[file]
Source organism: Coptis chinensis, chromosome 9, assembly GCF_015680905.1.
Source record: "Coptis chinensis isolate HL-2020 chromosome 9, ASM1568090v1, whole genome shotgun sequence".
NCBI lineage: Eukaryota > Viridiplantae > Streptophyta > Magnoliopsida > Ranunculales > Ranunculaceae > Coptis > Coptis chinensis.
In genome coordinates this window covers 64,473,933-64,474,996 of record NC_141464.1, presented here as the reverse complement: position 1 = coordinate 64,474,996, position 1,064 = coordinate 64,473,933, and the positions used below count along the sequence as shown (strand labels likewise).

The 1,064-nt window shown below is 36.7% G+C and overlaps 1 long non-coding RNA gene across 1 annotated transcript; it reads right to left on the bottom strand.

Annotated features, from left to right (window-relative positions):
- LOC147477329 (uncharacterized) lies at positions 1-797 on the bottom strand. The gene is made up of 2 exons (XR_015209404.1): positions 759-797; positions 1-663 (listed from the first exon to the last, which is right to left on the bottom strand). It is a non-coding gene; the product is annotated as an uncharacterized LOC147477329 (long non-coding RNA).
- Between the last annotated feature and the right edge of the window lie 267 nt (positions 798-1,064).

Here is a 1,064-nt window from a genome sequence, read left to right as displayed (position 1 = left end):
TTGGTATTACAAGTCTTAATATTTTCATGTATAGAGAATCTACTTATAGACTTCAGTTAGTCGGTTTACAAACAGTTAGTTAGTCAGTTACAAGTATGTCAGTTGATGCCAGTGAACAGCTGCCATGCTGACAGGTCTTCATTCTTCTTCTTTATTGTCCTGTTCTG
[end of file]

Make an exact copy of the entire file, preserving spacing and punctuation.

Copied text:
Source organism: Coptis chinensis, chromosome 9, assembly GCF_015680905.1.
Source record: "Coptis chinensis isolate HL-2020 chromosome 9, ASM1568090v1, whole genome shotgun sequence".
NCBI lineage: Eukaryota > Viridiplantae > Streptophyta > Magnoliopsida > Ranunculales > Ranunculaceae > Coptis > Coptis chinensis.
In genome coordinates this window covers 64,473,933-64,474,996 of record NC_141464.1, presented here as the reverse complement: position 1 = coordinate 64,474,996, position 1,064 = coordinate 64,473,933, and the positions used below count along the sequence as shown (strand labels likewise).

The 1,064-nt window shown below is 36.7% G+C and overlaps 1 long non-coding RNA gene across 1 annotated transcript; it reads right to left on the bottom strand.

Annotated features, from left to right (window-relative positions):
- LOC147477329 (uncharacterized) lies at positions 1-797 on the bottom strand. The gene is made up of 2 exons (XR_015209404.1): positions 759-797; positions 1-663 (listed from the first exon to the last, which is right to left on the bottom strand). It is a non-coding gene; the product is annotated as an uncharacterized LOC147477329 (long non-coding RNA).
- Between the last annotated feature and the right edge of the window lie 267 nt (positions 798-1,064).

Here is a 1,064-nt window from a genome sequence, read left to right as displayed (position 1 = left end):
TTGGTATTACAAGTCTTAATATTTTCATGTATAGAGAATCTACTTATAGACTTCAGTTAGTCGGTTTACAAACAGTTAGTTAGTCAGTTACAAGTATGTCAGTTGATGCCAGTGAACAGCTGCCATGCTGACAGGTCTTCATTCTTCTTCTTTATTGTCCTGTTCTG